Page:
PEN International called on the Maltese authorities to sanction “senior public officials” who openly threaten values of democracy, freedom of expression and rule of law – in a clear reference to Valletta 2018 chairman Jason Micallef.
The organisation welcomed the response of European Commission First Vice-President, Frans Timmermans to their open letter, which had been signed by more than 300 influential writers, publishers and PEN members and called for urgent progress in the investigation of journalist Daphne Caruana Galizia who was murdered on October 16, 2017.
They had expressed concern about derogatory comments and inappropriate behaviour by Micallef who spoke out against plans to turn the makeshift memorial to Caruana Galizia, in front of the Great Siege Monument in Valletta, into something more permanent. Micallef has also called for the removal of banners in public areas on the day marking her assassination to be removed.
The European Commission’s letter directly addresses PEN International’s “ongoing profound concerns” relating to the independence, effectiveness and impartiality of the murder investigation into Caruana Galizia’ death. It also reiterated the Commission’s call to the Maltese authorities and institutions to deliver on “their clear commitment to do everything in their power to ensure that the perpetrators of the assassination and those who ordered it be brought to justice”.
PEN is a worldwide writers’ association with 145 centres in more than 100 countries working to defend those whose human right to freedom of expression is at risk.
In his letter, issued on June 21, Timmermans said the Commission “cannot bear any responsibility for public statements by a national chair designated by the national authorities”, but strongly encouraged anyone representing a European Capital of Culture “to express him or herself in a manner that reflects the common values on which the EU is based” such as democracy, freedom of speech and the rule of law. Any statements made in this context that go against this spirit are “highly regrettable and should, in the Commission’s view be avoided”.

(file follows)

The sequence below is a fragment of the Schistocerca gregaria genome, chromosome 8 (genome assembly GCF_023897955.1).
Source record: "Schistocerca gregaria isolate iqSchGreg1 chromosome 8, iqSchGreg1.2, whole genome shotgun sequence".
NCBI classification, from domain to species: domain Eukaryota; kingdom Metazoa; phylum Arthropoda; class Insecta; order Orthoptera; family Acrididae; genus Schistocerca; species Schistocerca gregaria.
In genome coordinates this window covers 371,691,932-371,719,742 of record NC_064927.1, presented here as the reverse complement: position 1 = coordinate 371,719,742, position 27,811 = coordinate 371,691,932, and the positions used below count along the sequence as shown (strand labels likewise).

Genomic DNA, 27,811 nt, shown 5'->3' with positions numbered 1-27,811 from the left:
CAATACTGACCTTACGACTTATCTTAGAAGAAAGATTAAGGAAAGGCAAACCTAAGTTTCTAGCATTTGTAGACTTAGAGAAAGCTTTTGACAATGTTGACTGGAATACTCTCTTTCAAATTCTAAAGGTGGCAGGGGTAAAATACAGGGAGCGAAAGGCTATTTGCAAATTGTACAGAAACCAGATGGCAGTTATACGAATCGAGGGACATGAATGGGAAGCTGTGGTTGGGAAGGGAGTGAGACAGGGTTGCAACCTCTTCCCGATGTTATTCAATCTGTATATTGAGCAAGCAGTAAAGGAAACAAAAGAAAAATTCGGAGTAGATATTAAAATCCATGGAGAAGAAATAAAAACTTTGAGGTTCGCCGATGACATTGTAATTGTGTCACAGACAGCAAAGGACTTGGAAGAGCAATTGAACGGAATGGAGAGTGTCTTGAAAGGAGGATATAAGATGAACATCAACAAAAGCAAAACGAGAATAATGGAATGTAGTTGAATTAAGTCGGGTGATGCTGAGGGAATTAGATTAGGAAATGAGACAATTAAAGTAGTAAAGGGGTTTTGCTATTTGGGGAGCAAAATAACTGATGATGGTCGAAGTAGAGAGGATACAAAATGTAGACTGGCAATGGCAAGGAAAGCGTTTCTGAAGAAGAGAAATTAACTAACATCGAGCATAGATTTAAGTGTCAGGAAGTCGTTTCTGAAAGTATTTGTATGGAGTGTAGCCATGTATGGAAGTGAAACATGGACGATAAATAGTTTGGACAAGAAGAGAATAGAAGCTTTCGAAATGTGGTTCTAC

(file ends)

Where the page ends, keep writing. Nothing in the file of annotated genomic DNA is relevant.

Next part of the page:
Carles Torner, Executive Director of PEN International, said there is still “impunity for this horrendous crime” eight months after her brutal assassination and there was no accountability for Mr Micallef whose “behaviour has been completely at odds with his role of safeguarding freedom of expression and culture”.
The organisation pointed out that Micallef’s comments raised a public outcry from the international community, including 73 MEPs, 100 Maltese artists, as well as the twin 2018 European Capital of Culture city, Leuuwarden, in the Netherlands.
In fact, the lack of relations between the two cities reached a point where a junior coalition partner in The Netherlands government called on the Dutch Foreign Affairs Minister Stef Blok to intervene. The Dutch culture capital decided not to send any official representatives to Malta until V18 distanced itself from Mr Micallef’s “offensive tone”.
PEN International also welcomed the work of Dutch MP Pieter Omtzigt who is preparing a report for the Parliamentary Assembly of Council of Europe into the investigation of the assassination of Daphne Caruana Galizia. In his preliminary overview of the case, Omtzigt said her assassination was “planned and premeditated long in advance” and raised “many issues concerning the rule of law in Malta, the progress made in investigating the murder and the attitude and behaviour of certain senior public officials”.